GMA News Online
News
»
Nation

In new DepEd grading system, B is the lowest grade

June 4, 2012 12:51pm
21M students go back to school in PHL
21M students go back to school in PHL. Students line up for their flag raising ceremony at the Batasan National High School in Quezon City on Monday, the first day of classes. Some 21 million students were expected to return to school for the first day of school year 2012-2013. Asti Flores
Legions of grade-conscious students and parents may be surprised when the first report cards under the new K+12 education program come out. Instead of numerical values, grades will be letters under a system that may not at first appear logical. 

According to DepEd Assistant Secretary Toni Umali, the new grading system this year will apply only to grades one and seven, the two grades most affected by K+12 policies. 

As expected, A is the highest. But B is the lowest. And the second highest is P. 

The letters actually represent levels of proficiency, abbreviated as follows:
 
  • A for Advanced (90 percent and above)
  • P for Proficient (85-89 percent)
  • AP for Approaching Proficiency (80-84 percent)
  • D for Developing (75-79 percent)
  • B for Beginning (74 percent and below)

Teachers will still measure students' progress with numerical values, but their letter equivalents above will be used in report cards. The new system is explained in DepEd Order No. 31, but does not explain why it is superior to the old system of using numbers on report cards. 

Educational systems overseas typically use letter grades, with some even using Pass/Fail systems. But parents accustomed to the traditional system in the Philippines have questioned the new system's lack of granularity, where a grade of 91 is clearly higher than 90 (under the new system, both would be A's). 

"How will you determine the ranking of a Top 1 student over the next in rank?" asks parent Ricardo Lopez via Twitter.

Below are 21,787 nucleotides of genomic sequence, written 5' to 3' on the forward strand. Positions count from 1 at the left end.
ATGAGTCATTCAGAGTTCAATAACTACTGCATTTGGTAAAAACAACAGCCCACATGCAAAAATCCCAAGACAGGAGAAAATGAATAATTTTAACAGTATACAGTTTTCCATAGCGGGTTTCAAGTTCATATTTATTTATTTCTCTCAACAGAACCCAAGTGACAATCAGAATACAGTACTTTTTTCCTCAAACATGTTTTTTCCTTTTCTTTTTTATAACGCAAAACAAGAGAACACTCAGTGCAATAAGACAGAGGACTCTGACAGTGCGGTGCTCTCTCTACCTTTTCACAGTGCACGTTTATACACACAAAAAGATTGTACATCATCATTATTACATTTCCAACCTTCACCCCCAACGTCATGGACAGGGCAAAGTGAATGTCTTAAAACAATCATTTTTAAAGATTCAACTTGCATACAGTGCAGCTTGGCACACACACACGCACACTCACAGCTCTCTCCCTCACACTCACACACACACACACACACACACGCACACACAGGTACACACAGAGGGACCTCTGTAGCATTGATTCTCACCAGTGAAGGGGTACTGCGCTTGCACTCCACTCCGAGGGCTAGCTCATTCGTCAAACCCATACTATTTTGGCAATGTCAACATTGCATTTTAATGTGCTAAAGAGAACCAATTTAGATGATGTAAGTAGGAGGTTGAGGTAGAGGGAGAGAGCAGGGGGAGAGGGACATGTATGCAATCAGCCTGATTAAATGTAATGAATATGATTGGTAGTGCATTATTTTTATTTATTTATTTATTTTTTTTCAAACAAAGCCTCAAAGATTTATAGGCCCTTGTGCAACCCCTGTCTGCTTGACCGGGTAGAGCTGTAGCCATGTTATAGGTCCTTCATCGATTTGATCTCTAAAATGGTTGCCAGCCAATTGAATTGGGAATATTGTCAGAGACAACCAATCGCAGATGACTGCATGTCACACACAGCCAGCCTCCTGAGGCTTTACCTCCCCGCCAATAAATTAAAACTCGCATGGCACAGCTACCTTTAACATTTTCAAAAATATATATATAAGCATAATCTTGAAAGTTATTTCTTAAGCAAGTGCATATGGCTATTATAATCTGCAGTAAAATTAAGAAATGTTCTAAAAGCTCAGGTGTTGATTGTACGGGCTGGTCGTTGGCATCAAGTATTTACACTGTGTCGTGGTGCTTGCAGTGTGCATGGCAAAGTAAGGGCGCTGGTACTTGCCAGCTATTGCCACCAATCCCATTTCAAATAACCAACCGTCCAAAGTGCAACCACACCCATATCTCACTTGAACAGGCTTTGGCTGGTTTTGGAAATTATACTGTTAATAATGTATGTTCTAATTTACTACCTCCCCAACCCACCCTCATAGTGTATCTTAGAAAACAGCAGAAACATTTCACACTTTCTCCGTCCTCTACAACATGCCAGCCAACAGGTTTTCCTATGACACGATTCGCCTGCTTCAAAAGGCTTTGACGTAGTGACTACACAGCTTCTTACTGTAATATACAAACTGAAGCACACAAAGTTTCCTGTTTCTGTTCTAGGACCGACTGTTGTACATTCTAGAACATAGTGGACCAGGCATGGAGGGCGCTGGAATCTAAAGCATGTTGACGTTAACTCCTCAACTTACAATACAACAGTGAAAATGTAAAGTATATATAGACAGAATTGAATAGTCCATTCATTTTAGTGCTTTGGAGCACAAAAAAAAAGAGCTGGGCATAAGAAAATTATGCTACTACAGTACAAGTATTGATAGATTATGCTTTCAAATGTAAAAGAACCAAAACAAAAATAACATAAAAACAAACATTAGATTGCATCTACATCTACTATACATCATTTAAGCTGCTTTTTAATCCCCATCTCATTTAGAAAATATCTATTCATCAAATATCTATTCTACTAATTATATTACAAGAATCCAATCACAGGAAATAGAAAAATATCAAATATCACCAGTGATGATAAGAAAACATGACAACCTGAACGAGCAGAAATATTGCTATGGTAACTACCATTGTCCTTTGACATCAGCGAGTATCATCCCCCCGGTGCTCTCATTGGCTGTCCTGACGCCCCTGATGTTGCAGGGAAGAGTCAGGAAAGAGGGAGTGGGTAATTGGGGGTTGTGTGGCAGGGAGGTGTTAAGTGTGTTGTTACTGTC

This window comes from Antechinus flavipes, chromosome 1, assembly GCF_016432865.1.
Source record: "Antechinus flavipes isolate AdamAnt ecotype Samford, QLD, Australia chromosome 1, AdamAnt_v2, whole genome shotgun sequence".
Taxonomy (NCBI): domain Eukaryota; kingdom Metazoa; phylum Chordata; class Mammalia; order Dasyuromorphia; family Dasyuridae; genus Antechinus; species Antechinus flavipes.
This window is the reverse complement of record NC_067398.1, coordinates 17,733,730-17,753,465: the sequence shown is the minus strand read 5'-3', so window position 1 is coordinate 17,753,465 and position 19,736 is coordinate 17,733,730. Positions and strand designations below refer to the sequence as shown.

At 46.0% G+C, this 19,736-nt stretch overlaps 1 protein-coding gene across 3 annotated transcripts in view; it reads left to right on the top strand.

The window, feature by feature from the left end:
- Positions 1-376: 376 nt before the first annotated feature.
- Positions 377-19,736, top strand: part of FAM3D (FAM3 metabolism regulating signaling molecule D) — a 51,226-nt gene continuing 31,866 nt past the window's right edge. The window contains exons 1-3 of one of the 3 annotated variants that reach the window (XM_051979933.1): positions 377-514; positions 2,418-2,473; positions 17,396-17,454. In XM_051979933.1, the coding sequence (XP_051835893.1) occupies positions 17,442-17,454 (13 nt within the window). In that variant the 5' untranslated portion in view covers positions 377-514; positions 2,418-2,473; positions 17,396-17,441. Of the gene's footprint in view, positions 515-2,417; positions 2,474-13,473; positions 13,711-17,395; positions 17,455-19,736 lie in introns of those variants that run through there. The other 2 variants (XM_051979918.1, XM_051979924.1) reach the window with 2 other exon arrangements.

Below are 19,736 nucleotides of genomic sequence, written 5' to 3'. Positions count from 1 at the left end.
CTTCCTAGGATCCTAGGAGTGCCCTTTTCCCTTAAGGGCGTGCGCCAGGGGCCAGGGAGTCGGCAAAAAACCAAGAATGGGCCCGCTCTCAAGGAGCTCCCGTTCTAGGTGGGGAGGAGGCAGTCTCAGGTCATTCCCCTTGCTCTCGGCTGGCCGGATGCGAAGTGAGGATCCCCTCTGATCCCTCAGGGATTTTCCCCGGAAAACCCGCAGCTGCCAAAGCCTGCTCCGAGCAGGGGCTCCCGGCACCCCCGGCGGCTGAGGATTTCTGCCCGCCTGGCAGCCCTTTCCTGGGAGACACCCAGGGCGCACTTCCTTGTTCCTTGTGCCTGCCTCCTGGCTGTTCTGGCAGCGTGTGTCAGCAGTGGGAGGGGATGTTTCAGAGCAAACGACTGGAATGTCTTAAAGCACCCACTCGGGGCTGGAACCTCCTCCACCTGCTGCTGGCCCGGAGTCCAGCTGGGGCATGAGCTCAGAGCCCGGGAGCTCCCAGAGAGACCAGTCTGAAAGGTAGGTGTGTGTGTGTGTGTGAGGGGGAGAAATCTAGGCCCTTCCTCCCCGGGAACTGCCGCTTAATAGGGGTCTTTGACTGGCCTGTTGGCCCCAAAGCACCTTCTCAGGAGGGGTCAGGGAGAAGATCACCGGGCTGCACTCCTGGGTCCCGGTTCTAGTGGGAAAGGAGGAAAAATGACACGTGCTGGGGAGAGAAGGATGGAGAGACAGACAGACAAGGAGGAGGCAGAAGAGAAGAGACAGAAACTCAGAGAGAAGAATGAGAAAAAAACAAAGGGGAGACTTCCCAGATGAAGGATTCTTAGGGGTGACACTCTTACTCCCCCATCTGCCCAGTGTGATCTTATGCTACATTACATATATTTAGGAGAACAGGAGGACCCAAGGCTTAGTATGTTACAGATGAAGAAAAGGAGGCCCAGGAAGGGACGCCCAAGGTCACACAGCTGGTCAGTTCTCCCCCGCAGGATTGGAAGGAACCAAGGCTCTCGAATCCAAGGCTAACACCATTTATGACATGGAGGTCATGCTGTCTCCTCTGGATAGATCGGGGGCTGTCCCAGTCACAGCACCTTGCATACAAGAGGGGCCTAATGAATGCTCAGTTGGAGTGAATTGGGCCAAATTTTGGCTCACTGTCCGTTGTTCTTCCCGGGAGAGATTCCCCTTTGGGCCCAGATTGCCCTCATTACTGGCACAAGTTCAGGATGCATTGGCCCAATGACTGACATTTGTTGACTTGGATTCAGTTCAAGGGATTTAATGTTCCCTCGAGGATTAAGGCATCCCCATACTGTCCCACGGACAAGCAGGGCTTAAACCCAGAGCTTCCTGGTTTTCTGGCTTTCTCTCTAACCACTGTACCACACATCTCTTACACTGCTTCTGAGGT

DepEd's Umali says the department precisely wants the focus to be less on competition than on achieving standards of learning. 
 
The DepEd order states in  typical bureaucratese: "The assessment process is holistic, with emphasis on the formative or developmental purpose of quality assuring student learning. It is also standards-based as it seeks to ensure that teachers will teach to the standards and students will aim to meet or even exceed the standards." 

Under the standards-based assessment, promotion and retention of students shall be by subject. Students whose proficiency level is B will be required to take remedial classes after class hours. 

In other words, a consistent B in one subject could mean repeating only in that subject while the same student can be promoted to the next grade in all other subjects. 
 

The DepEd order further explains that student performance will still be assessed at four levels: knowledge (15 percent), process or skills (25 percent), understanding (30 percent) and products/performances (30 percent).

The results of the student's performance will be summed up based on these levels to come up with a numerical value. The corresponding level of proficiency will appear on the report card at the end of the quarter.

For the final grade, the quarterly ratings will be averaged and expressed in terms of the levels of proficiency. The general average will be computed based on the final grades of the different learning areas, and will be expressed in terms of the levels of proficiency. The numerical equivalent shall appear in parenthesis. 
 
According to DepEd Memorandum No. 158 on the Standards-Based Student Assessment and Rating System, the philosophy behind the new system is that assessment shall be used primarily as a quality assurance tool to track student progress in the attainment of standards, promote self-reflection and personal accountability for one's learning, and provide a basis for the profiling of student performance. — Carmela Lapeña/RSJ/HS, GMA News

Go to comments



We welcome healthy discussions and friendly debate! Please click Flag to alert us of a comment that may be abusive or threatening. Read our full comment policy here.
Comments Powered by Disqus